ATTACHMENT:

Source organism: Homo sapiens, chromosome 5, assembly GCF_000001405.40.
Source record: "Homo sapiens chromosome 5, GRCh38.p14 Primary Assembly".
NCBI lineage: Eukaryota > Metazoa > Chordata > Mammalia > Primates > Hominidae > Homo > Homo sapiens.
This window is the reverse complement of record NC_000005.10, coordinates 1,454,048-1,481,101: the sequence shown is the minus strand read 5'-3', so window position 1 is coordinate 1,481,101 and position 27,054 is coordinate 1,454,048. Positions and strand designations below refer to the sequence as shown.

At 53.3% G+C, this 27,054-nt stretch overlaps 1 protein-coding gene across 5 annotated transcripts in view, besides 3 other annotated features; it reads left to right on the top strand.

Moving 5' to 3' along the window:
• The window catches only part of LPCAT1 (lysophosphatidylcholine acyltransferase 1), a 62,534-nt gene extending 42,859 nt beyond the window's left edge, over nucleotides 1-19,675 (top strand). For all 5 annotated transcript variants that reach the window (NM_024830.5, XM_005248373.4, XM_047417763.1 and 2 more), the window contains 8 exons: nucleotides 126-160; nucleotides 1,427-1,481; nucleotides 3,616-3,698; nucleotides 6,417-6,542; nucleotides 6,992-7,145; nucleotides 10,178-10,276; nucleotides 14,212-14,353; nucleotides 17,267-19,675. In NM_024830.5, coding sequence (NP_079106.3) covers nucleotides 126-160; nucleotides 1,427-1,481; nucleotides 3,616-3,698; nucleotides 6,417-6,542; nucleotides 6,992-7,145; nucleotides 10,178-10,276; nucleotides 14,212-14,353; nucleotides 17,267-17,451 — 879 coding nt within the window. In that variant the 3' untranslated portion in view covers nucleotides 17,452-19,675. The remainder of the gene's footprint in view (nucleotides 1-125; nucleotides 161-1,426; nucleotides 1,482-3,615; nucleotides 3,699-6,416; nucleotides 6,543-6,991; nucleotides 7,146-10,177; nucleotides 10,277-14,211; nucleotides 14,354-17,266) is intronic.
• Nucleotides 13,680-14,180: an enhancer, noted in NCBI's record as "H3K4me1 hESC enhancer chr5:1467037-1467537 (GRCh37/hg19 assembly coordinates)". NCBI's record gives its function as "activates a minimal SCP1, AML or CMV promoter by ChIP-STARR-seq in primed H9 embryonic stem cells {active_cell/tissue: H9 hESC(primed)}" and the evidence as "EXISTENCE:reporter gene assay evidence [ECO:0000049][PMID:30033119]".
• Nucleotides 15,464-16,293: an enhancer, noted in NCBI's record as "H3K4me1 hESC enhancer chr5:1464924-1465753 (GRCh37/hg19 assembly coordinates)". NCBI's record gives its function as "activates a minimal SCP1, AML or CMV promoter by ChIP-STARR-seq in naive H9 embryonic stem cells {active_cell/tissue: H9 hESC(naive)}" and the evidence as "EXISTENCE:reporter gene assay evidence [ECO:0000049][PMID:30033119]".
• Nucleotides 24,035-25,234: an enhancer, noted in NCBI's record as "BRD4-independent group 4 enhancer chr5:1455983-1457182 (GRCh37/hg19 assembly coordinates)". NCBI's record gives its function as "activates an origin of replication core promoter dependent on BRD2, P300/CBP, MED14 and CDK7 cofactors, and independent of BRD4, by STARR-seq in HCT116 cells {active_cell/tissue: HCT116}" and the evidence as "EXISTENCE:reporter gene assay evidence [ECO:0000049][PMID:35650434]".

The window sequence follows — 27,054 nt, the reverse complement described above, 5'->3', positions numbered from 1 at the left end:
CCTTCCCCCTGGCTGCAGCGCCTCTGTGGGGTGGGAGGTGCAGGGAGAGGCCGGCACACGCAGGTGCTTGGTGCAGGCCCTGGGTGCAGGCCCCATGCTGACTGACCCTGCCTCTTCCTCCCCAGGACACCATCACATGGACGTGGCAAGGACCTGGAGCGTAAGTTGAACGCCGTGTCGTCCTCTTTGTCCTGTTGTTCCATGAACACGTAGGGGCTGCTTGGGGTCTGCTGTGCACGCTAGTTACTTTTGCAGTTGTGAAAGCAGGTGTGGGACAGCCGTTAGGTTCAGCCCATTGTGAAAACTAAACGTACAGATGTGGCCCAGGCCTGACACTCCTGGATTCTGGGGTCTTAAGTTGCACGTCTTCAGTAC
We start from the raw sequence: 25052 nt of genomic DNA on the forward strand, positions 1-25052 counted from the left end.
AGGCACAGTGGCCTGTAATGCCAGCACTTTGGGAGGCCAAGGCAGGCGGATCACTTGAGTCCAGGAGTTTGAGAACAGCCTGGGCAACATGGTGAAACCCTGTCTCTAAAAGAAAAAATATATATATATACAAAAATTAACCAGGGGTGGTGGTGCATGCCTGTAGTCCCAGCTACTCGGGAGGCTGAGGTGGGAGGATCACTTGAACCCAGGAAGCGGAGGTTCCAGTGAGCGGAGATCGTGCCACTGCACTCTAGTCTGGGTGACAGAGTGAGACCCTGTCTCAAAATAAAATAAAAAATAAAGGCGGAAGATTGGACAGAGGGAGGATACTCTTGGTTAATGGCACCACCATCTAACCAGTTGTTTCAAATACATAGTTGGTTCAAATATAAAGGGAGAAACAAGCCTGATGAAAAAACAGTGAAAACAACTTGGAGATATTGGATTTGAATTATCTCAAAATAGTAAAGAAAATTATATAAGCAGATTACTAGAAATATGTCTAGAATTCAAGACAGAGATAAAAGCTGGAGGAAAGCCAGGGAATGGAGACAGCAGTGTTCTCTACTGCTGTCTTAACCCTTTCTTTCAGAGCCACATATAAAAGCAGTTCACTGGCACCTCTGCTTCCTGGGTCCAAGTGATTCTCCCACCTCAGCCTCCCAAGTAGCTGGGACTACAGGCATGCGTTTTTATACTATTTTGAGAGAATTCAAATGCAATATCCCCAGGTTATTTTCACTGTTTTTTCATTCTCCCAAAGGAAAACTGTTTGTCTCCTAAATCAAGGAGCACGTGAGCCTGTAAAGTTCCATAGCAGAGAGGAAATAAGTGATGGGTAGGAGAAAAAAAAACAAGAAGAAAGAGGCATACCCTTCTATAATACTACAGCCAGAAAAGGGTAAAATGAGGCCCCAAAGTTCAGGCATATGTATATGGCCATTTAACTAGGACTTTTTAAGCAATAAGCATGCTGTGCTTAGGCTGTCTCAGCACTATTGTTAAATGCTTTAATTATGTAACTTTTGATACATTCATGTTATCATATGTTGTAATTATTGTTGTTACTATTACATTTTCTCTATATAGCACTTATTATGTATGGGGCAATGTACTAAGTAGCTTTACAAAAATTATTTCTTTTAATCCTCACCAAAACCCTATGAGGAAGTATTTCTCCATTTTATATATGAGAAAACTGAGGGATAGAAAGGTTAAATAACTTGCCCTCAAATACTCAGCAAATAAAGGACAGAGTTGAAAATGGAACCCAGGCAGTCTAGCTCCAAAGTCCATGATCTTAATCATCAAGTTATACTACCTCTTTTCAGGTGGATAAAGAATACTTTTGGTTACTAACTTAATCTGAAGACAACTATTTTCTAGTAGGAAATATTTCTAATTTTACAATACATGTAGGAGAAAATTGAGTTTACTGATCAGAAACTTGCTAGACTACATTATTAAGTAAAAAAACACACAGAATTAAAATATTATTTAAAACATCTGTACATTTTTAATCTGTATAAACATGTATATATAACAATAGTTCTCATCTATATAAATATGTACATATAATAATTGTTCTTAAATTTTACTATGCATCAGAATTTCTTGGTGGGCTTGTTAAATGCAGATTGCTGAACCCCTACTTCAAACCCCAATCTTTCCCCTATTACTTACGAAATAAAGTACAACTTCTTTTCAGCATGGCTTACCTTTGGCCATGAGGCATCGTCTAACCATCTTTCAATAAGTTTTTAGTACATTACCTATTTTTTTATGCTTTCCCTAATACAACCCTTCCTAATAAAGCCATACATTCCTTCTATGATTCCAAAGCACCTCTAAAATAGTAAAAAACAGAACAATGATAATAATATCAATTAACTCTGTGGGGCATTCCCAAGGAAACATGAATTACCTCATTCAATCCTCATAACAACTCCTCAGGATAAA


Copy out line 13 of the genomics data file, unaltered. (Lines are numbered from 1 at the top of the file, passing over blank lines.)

We start from the raw sequence: 25052 nt of genomic DNA on the forward strand, positions 1-25052 counted from the left end.